Wellington City Council v Lakhi Maa Ltd [2020] NZDC 26755

Published 21 April 2021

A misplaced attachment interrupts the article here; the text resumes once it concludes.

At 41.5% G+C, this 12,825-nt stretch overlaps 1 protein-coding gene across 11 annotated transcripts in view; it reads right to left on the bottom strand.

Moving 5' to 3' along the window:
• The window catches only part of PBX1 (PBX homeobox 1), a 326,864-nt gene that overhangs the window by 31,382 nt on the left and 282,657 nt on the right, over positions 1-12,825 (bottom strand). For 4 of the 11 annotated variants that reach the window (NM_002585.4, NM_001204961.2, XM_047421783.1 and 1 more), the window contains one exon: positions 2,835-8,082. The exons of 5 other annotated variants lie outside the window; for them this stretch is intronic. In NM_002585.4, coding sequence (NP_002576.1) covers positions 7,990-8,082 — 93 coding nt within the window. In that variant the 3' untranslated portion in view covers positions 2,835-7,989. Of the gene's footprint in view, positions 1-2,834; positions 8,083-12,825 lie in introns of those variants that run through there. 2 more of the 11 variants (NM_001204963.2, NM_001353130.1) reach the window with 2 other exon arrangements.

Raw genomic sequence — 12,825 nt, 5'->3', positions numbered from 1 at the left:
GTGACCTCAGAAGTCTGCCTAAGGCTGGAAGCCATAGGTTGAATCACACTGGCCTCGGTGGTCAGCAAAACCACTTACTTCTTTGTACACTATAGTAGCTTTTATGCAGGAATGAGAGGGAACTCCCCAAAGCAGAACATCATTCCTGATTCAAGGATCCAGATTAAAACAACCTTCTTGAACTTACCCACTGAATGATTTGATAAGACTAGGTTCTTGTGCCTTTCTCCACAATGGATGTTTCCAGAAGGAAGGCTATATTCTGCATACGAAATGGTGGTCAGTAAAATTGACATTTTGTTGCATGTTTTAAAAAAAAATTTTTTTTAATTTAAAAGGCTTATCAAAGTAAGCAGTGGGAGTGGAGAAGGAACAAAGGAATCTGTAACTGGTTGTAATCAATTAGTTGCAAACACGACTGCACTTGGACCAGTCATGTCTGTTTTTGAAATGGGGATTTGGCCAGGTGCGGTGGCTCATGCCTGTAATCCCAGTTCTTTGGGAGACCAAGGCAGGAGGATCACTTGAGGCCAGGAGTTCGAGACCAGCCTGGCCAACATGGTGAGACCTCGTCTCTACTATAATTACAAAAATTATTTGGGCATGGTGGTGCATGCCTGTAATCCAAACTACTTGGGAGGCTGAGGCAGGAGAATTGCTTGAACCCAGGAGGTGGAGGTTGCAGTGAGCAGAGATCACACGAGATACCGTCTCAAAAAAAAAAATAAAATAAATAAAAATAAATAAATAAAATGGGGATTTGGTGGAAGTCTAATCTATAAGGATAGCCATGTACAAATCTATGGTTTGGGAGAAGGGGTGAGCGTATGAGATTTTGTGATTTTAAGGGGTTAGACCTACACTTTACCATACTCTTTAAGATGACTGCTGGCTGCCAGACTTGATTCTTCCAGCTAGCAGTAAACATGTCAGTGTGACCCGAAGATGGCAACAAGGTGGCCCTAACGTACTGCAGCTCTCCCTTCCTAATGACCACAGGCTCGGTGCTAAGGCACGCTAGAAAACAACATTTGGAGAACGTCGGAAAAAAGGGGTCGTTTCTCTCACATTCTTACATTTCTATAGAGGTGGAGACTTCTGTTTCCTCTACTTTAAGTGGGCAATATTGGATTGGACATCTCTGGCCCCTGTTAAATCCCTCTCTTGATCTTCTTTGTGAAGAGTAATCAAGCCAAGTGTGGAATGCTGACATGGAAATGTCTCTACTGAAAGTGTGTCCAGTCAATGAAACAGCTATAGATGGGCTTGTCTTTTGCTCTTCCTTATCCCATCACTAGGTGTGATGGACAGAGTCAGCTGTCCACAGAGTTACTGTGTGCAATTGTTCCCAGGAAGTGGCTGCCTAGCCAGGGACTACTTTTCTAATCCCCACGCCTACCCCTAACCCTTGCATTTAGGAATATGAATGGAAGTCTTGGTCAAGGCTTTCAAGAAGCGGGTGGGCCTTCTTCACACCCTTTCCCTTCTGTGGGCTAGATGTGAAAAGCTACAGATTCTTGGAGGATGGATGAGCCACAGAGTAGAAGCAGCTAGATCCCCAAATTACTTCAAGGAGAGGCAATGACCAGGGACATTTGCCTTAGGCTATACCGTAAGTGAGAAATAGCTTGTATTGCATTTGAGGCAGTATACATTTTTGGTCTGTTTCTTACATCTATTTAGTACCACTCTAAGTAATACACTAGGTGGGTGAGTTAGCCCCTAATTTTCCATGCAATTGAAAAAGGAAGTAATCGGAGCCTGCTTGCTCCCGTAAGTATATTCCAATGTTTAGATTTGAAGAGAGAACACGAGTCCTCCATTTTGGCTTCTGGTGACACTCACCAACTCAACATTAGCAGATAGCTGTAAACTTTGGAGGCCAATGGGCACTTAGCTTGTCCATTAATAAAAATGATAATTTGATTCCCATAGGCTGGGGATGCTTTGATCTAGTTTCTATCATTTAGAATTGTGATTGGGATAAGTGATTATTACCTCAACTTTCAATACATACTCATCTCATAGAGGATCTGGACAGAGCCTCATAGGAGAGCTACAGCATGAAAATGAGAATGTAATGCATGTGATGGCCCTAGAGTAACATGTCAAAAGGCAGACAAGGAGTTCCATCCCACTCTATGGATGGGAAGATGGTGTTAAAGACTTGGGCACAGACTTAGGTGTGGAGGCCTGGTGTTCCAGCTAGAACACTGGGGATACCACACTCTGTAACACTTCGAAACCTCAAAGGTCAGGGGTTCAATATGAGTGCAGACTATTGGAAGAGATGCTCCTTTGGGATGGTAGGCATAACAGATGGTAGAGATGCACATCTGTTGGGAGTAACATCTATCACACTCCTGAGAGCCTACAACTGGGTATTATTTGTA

Application for order — authorisation to carry out seismic work — earthquake prone building — heritage building — eathquake strengthening notice — jurisdiction — power by inference — discretion — personal property rights — public safety — Wednesbury unreasonableness — Building Act 2004, ss 3, 7, 124, 126, 133AL & 133AS — Building (Earthquake-prone Buildings) Amendment Act 2016 — District Court Rules 2014 — Grubmayr v Bloxham [2004] NZAR 557 — Attorney-General (Canada) v Hallet & Carey Ltd [1952] AC 427 (PC) — Malborough District Council v Chaytor [1995] DCR 382 — Southland District Council v Barrett DC Invercargill CIV-2013-025-000241, 4 December 2013 — Christchurch City Council v Manning DC Christchurch CIV-2008-009-3471, 29 January 2009 — Rotorua District Council v Bhana DC Rotorua CIV-2013-063-000196, 19 July 2013 — Grey District Council v Jarden [2020] NZDC 20480. The applicant city council sought by way of originating application an order granting authorisation, pursuant to s 133AS of the Building Act ("the Act"), for it to undertake "seismic work" on a building belonging to the respondent. The respondent owned a hotel which had heritage status but had been identified as an earthquake prone building ("EPB"). Prior to the respondent purchasing the hotel, two notices that the building required earthquake strengthening had been issued and had not been complied with. Subsequent to purchase the respondent applied for resource consent to redevelop the section but later withdrew the application. Shortly after the current application was filed by the council the respondent applied for resource consent to demolish the building. The issue for determination was whether the Court could or should make an order authorising the council to carry out general, unspecified seismic work. The nature of the work was unspecified in the application but could range from demolition to retaining and strengthening the entire existing building. Research into options and pricing for those options was required, which would also require time and money. Counsel for the council submitted that an inference could be drawn from the fact that s 133AS applications were by way of originating application so Parliament did not intend the Court to consider competing proposals as this procedure was unsuitable for resolving factual or expert opinion disputes. The Judge noted it was unlikely that Parliament had even turned its mind to procedural considerations as these were governed by the District Court Rules. In determining whether the Court had the power to grant such general orders, the Judge considered the recent amendments to the Act and noted that Parliament had not provided any guidance on how the Court's power may be exercised. The fact of the Court's power itself was a matter of inference by the provision that a territorial authority may apply to the Court for an order. The presence of the word "may" implied that the council had discretion whether to apply, but it was unclear whether the Court had discretion to refuse to make an order if the preconditions for obtaining one were satisfied. The Judge proceeded on the basis that there was judicial discretion, otherwise involving the Court at all would be unnecessary. The powers conferred by Parliament in s 133AS were broad, and exercise of the powers could result in significant interference with property rights and the imposition of financial liabilities. It is established law that interference with personal property rights must be the minimum necessary to achieve an overriding objective. The objective under s 133AS was public safety – protecting the public from EPB's – and the right to apply to the Court provided a safeguard to rights of citizens in relation to personal property. There were several cases where the Court had granted orders for work to be carried out on dangerous or unsanitary buildings pursuant to s 126 of the Act, but none where the work specified in the application was in such general terms. The Judge declined to make the order for work in the general terms specified by the applicant. Instead the Judge granted leave for the council to amend its application to specify the nature of the seismic work following research into the options available. Judgment Date: 22 December 2020. This decision has been appealed to the High Court: [2021] NZHC 3443.